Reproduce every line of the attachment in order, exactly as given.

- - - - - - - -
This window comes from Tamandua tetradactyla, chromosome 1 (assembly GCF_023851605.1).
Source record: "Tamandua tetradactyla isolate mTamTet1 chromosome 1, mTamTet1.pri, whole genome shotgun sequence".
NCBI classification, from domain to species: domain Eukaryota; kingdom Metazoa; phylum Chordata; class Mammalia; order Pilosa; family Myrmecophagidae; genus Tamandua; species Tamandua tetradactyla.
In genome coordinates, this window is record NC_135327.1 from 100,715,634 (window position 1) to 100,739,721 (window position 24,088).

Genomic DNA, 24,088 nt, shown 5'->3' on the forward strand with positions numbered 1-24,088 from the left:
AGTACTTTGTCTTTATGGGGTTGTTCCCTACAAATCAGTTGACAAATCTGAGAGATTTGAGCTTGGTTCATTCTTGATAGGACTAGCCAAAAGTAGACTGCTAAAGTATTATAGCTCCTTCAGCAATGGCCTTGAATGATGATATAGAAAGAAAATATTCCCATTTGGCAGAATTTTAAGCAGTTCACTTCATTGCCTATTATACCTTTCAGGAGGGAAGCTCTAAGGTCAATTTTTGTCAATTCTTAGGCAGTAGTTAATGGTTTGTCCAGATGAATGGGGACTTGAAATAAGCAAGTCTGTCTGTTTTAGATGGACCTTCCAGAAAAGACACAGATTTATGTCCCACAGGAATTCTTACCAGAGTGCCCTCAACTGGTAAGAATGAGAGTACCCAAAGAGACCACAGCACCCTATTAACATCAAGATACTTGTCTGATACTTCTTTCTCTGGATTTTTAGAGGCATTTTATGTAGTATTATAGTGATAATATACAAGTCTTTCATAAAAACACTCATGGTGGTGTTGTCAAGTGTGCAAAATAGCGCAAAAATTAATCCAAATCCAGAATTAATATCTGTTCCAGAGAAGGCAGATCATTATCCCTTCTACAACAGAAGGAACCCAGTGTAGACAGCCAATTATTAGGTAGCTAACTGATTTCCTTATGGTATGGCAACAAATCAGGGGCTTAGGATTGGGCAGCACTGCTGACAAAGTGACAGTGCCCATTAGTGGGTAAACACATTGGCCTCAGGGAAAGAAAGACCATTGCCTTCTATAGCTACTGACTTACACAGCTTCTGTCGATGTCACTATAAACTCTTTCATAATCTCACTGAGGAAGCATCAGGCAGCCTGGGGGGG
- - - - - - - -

This window comes from Tamandua tetradactyla, chromosome 1 (assembly GCF_023851605.1).
Source record: "Tamandua tetradactyla isolate mTamTet1 chromosome 1, mTamTet1.pri, whole genome shotgun sequence".
NCBI classification, from domain to species: domain Eukaryota; kingdom Metazoa; phylum Chordata; class Mammalia; order Pilosa; family Myrmecophagidae; genus Tamandua; species Tamandua tetradactyla.
In genome coordinates, this window is record NC_135327.1 from 100,715,634 (window position 1) to 100,739,721 (window position 24,088).

Genomic DNA, 24,088 nt, shown 5'->3' on the forward strand with positions numbered 1-24,088 from the left:
AGTACTTTGTCTTTATGGGGTTGTTCCCTACAAATCAGTTGACAAATCTGAGAGATTTGAGCTTGGTTCATTCTTGATAGGACTAGCCAAAAGTAGACTGCTAAAGTATTATAGCTCCTTCAGCAATGGCCTTGAATGATGATATAGAAAGAAAATATTCCCATTTGGCAGAATTTTAAGCAGTTCACTTCATTGCCTATTATACCTTTCAGGAGGGAAGCTCTAAGGTCAATTTTTGTCAATTCTTAGGCAGTAGTTAATGGTTTGTCCAGATGAATGGGGACTTGAAATAAGCAAGTCTGTCTGTTTTAGATGGACCTTCCAGAAAAGACACAGATTTATGTCCCACAGGAATTCTTACCAGAGTGCCCTCAACTGGTAAGAATGAGAGTACCCAAAGAGACCACAGCACCCTATTAACATCAAGATACTTGTCTGATACTTCTTTCTCTGGATTTTTAGAGGCATTTTATGTAGTATTATAGTGATAATATACAAGTCTTTCATAAAAACACTCATGGTGGTGTTGTCAAGTGTGCAAAATAGCGCAAAAATTAATCCAAATCCAGAATTAATATCTGTTCCAGAGAAGGCAGATCATTATCCCTTCTACAACAGAAGGAACCCAGTGTAGACAGCCAATTATTAGGTAGCTAACTGATTTCCTTATGGTATGGCAACAAATCAGGGGCTTAGGATTGGGCAGCACTGCTGACAAAGTGACAGTGCCCATTAGTGGGTAAACACATTGGCCTCAGGGAAAGAAAGACCATTGCCTTCTATAGCTACTGACTTACACAGCTTCTGTCGATGTCACTATAAACTCTTTCATAATCTCACTGAGGAAGCATCAGGCAGCCTGGGGGGG